Quite some time ago I read a news report debating whether or not the Australian aged pension is “enough” to live on in today’s economy. As expected, the comments were mixed with a lot of people saying they can NOT live on the amount received from the government. (I must admit, I do find it amazing when I see these types of reports where we see a woman complaining that she does not have enough money for electricity to keep warm, but she is being interviewed in a thin cotton top. – Put a jumper on!!) Both my parents and my in-laws are retired, and I have seen them live a happy and activity filled retirement over the last 15-20 years.  They are not having any trouble at all living successfully on the pension.  My parents are in between the “modest” and “comfortable” categories and just simply cannot spend it all.   In-laws are on the aged pension only and live as well as we do, if not more socially.  My Father recently passed away and Mum is now on a single pension with a small superannuation top up, and still, the bank account keeps rising. The number one thing I have noticed that has led to living comfortably on the pension is to own the roof over your head.  Most reports show that housing is the number one cost for retirees.  Retiring with no debt, a small nest egg and a low maintenance home has shown itself to be a huge benefit to both sets of parents. Also, retirement is not all about how much money you have.  How many of us “young’uns” just wish for time to do what we want?  Retirees will often say, they don’t know how they had time to work. Gardening, craft, and reading a good book or magazine are things that often get somewhat neglected in the hustle and bustle of a busy working life. This table proposes the amounts supposedly needed for varying levels of retirement.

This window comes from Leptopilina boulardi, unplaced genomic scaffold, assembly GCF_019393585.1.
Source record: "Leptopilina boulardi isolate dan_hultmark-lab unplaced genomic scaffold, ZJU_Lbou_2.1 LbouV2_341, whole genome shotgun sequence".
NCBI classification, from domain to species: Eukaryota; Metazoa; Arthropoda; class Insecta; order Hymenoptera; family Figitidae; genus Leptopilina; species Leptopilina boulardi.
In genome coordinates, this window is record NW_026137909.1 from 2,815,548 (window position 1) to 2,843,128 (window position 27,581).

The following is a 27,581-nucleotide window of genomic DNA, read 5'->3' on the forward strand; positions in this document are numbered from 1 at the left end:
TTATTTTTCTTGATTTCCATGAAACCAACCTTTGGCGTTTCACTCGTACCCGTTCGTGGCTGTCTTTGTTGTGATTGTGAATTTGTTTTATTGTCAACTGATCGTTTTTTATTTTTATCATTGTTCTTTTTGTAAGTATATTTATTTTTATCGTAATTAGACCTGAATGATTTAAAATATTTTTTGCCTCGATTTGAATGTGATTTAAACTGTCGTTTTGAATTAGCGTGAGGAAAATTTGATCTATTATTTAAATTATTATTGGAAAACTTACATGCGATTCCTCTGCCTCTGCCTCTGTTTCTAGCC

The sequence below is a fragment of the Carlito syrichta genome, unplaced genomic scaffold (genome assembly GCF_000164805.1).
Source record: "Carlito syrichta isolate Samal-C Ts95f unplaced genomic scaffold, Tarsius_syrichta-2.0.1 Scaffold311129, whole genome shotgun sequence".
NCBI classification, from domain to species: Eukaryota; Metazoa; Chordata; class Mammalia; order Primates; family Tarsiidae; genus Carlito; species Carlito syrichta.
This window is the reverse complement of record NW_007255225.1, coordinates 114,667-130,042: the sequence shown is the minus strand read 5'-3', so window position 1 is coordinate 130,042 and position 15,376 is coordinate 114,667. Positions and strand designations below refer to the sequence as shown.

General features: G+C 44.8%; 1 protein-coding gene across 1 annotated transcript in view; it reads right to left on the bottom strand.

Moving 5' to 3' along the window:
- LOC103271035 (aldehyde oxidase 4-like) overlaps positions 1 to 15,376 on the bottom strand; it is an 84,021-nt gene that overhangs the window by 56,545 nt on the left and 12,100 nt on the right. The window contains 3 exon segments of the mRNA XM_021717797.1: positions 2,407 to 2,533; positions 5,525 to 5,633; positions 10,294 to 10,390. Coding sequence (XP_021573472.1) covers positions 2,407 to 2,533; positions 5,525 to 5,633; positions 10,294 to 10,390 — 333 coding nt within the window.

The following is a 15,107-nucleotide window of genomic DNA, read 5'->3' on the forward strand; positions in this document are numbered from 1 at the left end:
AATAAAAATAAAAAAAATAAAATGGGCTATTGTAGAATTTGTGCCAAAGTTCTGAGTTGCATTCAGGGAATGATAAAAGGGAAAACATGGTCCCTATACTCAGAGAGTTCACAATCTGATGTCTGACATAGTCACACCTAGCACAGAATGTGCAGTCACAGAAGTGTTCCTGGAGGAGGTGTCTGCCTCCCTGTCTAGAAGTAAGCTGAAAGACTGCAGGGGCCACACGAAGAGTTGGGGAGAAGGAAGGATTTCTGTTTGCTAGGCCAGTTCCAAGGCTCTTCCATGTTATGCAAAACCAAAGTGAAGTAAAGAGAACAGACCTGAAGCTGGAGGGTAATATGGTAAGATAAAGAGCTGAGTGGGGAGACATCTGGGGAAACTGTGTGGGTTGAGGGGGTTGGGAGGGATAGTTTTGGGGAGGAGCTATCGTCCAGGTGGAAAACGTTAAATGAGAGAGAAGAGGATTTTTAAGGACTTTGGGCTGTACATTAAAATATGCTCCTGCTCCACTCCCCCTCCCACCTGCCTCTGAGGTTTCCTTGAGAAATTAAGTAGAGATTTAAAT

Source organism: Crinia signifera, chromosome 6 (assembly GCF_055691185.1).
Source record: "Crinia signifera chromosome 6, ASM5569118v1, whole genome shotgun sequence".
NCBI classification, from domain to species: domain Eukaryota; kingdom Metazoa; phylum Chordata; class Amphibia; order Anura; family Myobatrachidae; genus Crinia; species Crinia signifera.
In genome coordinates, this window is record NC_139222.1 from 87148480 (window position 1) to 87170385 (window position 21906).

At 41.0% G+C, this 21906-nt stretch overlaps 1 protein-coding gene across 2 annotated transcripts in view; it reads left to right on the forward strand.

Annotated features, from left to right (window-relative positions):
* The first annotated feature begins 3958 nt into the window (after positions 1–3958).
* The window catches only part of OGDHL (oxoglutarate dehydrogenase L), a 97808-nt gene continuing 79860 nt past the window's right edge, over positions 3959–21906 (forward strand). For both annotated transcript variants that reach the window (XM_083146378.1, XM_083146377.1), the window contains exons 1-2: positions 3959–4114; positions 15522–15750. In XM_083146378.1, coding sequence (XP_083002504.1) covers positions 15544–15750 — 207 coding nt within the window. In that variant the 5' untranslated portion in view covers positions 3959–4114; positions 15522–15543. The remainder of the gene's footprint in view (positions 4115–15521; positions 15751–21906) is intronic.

One thing that the “gurus” neglect to think of is peer groups. If retirees are surrounded by other high income retirees who travel overseas often then yes, they may need a much higher figure. My parents were in a caravan club so they travelled quite extensively. They are not interested in international travel (apart from NZ where we have some family – does NZ even count as international???) The in-laws love train travel and have done the Spirit of the Outback a few times  We looked at doing the Outback with them one trip but without the pensioner discount it is REALLY expensive. Both parents eat out ALL THE TIME. We regularly get an answering machine because they are out to dinner. Usually clubs, but certainly not restricted to the “seniors specials”, because that is what they like to eat.  None of them are into “towers of no food” as my Dad called “better” restaurants. Both Mothers have overflowing pantries that we joke will feed us for years when we eventually have to clean out the houses.  Regular catch ups with friends over a new cake or biscuit recipe and a cuppa are commonplace. Both parents have always had late model cars that are regularly maintained.  Because of the van, Dad had a fairly new 4×4, and since his passing, this has been sold. Mum does not drive so that vehicle expense is now partly taken up with community bus fares.   The in-laws have not long upgraded their car to a late model small 4cyl Toyota. All drink bottled wine bought beer, spirits, sherry and port. Clothes, the men are men and don’t really care. The Mums just buy clothes and they wear them. The Mothers are both well dressed from Rockmans, Millers, Noni B etc so reasonable clothes. (Although neither woman was a “designer clothes” wearer) All get their hair cut at local hairdressers and look neat and tidy at all times. As mentioned previously, they have active social lives filled with leisure activities.  Cinema outings, meals with friends and craft group outings feature regularly on the calendar. The houses are both fully owned, modern homes that are standard 4/2/2 and are in good condition. Neither house will need new kitchens or bathrooms in their lifetime. Neither have health insurance and have not needed it. There has been some serious illness (1 cancer, 2 diabetics, 1 aortic aneurism op) and of course, all have glasses. The public system has been FANTASTIC and none of us can complain about the quality or timeliness of treatment.  In the last year of Dad’s life, he had multiple trips to the hospital and weekly visits to his GP, all in the public system.  Nothing could have been done any differently in the Private system to make his last year any different. Watching our parents age has been a wonderful learning experience for my husband and I.  We are not worried about our level of comfort in retirement at all.  We are working on setting ourselves up now, and look forward to our golden years.